As far as exercising and activity goes—you may not be able to keep to your regular routine but the most important thing to remember is that it isn’t all or nothing. Whatever opportunity presents itself, take advantage of it. A 10 minute walk here and 15 minutes there all add up. It only takes about 90 seconds to do some pushups and 2 minutes to get through an ab routine. That isn’t a lot of time—don’t be fooled by the perception that you have no time at all.
There are essentially three areas where we all tend to get into trouble: one – the amounts of food we consume sitting at our tables for our festive meals; two – the types of foods we eat; and three – the general lack of activity and exercise during Pesach.
Let’s first look at the portion control issue. It seems that during the holiday where we celebrate going from enslavement to freedom, we manage to enslave ourselves to many unnecessary calories, none of which do much to improve our health. There is a mitzvah to eat certain foods during Yom Tov, such as matzah. There is no mitzvah, however, to consume mass quantities of anything. In order to keep a handle on the over-eating problem, try this. Take a reasonable portion on your plate, and if you are truly still hungry after you eat what’s on your plate, take seconds of a cooked or raw vegetable or fruit. Remember that drinking water may also make you feel full. So, drink up before you start your meal. And for all you matzah lovers out there… Remember that although we are commanded to eat matzah on Pesach, we are not commanded to eat mass quantities of it for the entire length of the chag!
As for the kinds of food we eat… Everyone can make some subtle but significant adjustments in this area as well. Even though meat and chicken dishes are more popular at this time of year, you can trim the fat from your meat and order lean cuts to begin with. Remove the skin from chicken and turkey, preferably before cooking, and keep in mind that the white meat is much leaner than the dark meat. Also, keep the emphasis on vegetables and try to use whole grain matzah. For dessert, go for fresh fruit salads, melons and sorbets instead of cake and cookies, which are loaded with sugar and fat. Also, keep in mind that most pareve ice creams contain chemicals and trans fat based whips.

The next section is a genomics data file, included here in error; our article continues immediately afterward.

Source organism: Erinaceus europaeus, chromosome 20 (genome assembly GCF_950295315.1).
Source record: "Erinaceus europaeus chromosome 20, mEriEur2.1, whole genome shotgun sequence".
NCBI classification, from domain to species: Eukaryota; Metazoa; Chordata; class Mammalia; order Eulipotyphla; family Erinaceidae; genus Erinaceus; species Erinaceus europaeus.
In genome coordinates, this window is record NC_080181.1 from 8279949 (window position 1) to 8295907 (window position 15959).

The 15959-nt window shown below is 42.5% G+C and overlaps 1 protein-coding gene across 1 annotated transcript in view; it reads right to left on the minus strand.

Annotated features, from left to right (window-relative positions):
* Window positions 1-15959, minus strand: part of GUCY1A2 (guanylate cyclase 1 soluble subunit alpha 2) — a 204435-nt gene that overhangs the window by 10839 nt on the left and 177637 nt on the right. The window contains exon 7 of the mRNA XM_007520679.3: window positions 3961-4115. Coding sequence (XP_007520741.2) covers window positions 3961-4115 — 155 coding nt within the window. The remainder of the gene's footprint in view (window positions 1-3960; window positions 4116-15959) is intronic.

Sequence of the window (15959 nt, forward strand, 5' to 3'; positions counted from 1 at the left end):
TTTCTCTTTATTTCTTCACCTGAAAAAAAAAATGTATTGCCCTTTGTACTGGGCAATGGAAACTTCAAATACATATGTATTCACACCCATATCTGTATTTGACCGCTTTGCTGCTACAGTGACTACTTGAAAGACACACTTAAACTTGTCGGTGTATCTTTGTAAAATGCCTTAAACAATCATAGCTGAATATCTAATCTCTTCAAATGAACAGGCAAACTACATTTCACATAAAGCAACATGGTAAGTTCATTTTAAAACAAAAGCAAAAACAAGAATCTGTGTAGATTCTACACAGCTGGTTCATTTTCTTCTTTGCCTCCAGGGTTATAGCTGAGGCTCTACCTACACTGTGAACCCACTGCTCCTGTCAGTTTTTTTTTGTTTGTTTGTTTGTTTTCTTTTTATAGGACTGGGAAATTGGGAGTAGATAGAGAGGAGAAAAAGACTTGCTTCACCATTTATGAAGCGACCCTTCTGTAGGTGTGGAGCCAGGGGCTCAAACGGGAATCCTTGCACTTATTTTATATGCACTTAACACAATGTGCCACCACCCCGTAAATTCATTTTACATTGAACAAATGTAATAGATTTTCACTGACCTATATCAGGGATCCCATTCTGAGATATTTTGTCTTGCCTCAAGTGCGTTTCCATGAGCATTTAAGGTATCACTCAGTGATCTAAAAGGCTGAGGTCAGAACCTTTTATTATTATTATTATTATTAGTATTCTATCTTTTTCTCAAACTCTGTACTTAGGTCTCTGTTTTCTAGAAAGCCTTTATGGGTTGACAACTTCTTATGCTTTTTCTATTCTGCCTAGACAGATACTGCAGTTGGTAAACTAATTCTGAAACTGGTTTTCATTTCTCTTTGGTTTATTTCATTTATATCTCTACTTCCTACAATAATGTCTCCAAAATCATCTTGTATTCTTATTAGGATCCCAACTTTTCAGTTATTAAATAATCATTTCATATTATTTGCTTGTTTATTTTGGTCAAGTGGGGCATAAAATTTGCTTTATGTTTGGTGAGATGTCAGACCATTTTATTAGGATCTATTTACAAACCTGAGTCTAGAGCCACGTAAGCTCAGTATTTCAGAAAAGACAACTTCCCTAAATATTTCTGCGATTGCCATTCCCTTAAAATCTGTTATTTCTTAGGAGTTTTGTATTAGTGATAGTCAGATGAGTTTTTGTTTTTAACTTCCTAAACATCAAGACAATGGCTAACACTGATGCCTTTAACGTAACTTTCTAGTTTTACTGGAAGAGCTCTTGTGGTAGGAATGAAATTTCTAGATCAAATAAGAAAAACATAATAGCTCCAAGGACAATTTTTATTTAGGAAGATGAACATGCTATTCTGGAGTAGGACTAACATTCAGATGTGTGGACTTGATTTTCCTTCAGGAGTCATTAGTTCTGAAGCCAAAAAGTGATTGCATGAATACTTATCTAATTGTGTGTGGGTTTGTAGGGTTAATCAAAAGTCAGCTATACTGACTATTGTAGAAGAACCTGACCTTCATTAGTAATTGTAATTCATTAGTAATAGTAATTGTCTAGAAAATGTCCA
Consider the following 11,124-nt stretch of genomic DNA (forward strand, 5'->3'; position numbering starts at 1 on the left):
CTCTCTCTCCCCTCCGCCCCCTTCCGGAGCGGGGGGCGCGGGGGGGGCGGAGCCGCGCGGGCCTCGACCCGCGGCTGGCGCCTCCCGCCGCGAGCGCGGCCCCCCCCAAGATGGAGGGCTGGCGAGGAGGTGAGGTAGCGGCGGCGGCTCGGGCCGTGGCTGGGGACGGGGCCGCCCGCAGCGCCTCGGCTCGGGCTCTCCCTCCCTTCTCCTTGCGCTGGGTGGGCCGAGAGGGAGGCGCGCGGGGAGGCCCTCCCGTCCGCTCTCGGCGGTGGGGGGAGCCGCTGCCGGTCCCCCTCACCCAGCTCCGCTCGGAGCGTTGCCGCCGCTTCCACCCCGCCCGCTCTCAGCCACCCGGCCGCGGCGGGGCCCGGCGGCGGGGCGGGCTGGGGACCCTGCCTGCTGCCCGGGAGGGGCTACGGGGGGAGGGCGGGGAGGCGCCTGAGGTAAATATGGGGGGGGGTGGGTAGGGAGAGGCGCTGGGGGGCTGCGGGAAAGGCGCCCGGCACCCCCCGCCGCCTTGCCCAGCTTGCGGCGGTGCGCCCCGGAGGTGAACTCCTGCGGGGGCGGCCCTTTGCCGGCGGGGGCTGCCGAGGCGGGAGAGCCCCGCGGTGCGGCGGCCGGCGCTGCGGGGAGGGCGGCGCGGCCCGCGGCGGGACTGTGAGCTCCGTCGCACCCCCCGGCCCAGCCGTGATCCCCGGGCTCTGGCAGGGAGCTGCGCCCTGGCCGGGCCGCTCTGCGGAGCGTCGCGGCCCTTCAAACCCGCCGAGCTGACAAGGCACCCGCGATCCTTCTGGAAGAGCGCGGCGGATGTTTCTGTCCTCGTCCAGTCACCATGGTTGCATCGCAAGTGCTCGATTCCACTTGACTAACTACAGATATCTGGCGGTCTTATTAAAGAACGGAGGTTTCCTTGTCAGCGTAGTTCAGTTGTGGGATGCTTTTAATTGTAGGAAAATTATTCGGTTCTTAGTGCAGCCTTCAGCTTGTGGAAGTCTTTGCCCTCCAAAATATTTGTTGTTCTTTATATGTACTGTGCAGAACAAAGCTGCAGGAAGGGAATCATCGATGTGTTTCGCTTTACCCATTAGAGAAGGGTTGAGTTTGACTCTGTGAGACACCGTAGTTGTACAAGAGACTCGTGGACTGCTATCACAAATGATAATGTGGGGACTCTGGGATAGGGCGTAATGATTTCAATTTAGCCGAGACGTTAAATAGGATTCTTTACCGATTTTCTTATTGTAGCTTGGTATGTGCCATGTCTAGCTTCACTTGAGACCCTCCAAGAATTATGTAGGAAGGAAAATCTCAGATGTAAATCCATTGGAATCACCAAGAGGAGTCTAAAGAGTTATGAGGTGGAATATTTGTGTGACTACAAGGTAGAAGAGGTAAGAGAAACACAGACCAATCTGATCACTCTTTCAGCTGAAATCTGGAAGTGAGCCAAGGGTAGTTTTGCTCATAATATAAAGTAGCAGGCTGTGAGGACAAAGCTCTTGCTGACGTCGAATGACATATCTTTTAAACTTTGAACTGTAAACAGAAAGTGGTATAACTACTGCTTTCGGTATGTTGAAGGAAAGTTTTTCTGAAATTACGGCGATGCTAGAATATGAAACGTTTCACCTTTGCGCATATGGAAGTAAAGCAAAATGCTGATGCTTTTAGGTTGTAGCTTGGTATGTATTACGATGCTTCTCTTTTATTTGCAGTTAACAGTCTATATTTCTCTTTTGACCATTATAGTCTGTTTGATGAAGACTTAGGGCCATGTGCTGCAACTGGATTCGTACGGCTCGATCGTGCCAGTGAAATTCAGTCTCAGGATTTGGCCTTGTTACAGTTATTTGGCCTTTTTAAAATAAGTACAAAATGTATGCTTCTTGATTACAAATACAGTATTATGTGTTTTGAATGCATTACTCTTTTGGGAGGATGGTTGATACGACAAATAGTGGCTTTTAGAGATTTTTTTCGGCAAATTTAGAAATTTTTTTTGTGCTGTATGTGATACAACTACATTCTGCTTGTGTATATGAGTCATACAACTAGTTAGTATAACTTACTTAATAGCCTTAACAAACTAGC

Item number three… lack of activity! Don’t sit around after meals. Nice long, brisk walks, particularly after your meals, are a great idea. There is nothing worse than throwing yourself into metabolic rigor mortis by falling asleep immediately after a meal. When you are finished with the walk, stretch a little and then you can take your nap.
Most of you will end up putting on a little weight over Pesach, just start back into healthy habits Isru Chag (this year, Sunday) morning. Weight that goes on quickly can come off quickly if you stay vigilant with your eating and exercise. This is a time of year to be joyful and happy, and to celebrate together with our families. We need not create more stress in our lives than we already have. Instead of saying “After Pesach”, resolve to get started with good and healthful habits right now. Watching serving sizes, eating healthful choices, and staying as active as possible over the Pesach holiday are all ways to “add hours to your day, days to your year and years to your life.”
The words of this author reflect his/her own opinions and do not necessarily represent the official position of the Orthodox Union.